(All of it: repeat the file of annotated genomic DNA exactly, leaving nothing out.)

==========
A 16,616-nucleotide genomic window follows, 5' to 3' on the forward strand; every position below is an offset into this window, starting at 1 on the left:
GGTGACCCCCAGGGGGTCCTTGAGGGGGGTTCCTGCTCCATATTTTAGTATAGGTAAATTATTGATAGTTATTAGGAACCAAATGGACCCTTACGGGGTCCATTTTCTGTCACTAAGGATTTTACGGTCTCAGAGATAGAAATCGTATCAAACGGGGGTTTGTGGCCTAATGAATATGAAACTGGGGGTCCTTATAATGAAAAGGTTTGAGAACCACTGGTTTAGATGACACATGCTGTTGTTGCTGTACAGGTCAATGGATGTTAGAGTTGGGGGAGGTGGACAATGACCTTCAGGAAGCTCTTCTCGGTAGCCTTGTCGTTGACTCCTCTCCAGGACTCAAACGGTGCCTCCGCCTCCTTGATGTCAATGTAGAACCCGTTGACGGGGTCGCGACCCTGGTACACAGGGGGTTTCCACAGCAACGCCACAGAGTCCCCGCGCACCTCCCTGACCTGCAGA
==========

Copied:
A 16,616-nucleotide genomic window follows, 5' to 3' on the forward strand; every position below is an offset into this window, starting at 1 on the left:
GGTGACCCCCAGGGGGTCCTTGAGGGGGGTTCCTGCTCCATATTTTAGTATAGGTAAATTATTGATAGTTATTAGGAACCAAATGGACCCTTACGGGGTCCATTTTCTGTCACTAAGGATTTTACGGTCTCAGAGATAGAAATCGTATCAAACGGGGGTTTGTGGCCTAATGAATATGAAACTGGGGGTCCTTATAATGAAAAGGTTTGAGAACCACTGGTTTAGATGACACATGCTGTTGTTGCTGTACAGGTCAATGGATGTTAGAGTTGGGGGAGGTGGACAATGACCTTCAGGAAGCTCTTCTCGGTAGCCTTGTCGTTGACTCCTCTCCAGGACTCAAACGGTGCCTCCGCCTCCTTGATGTCAATGTAGAACCCGTTGACGGGGTCGCGACCCTGGTACACAGGGGGTTTCCACAGCAACGCCACAGAGTCCCCGCGCACCTCCCTGACCTGCAGA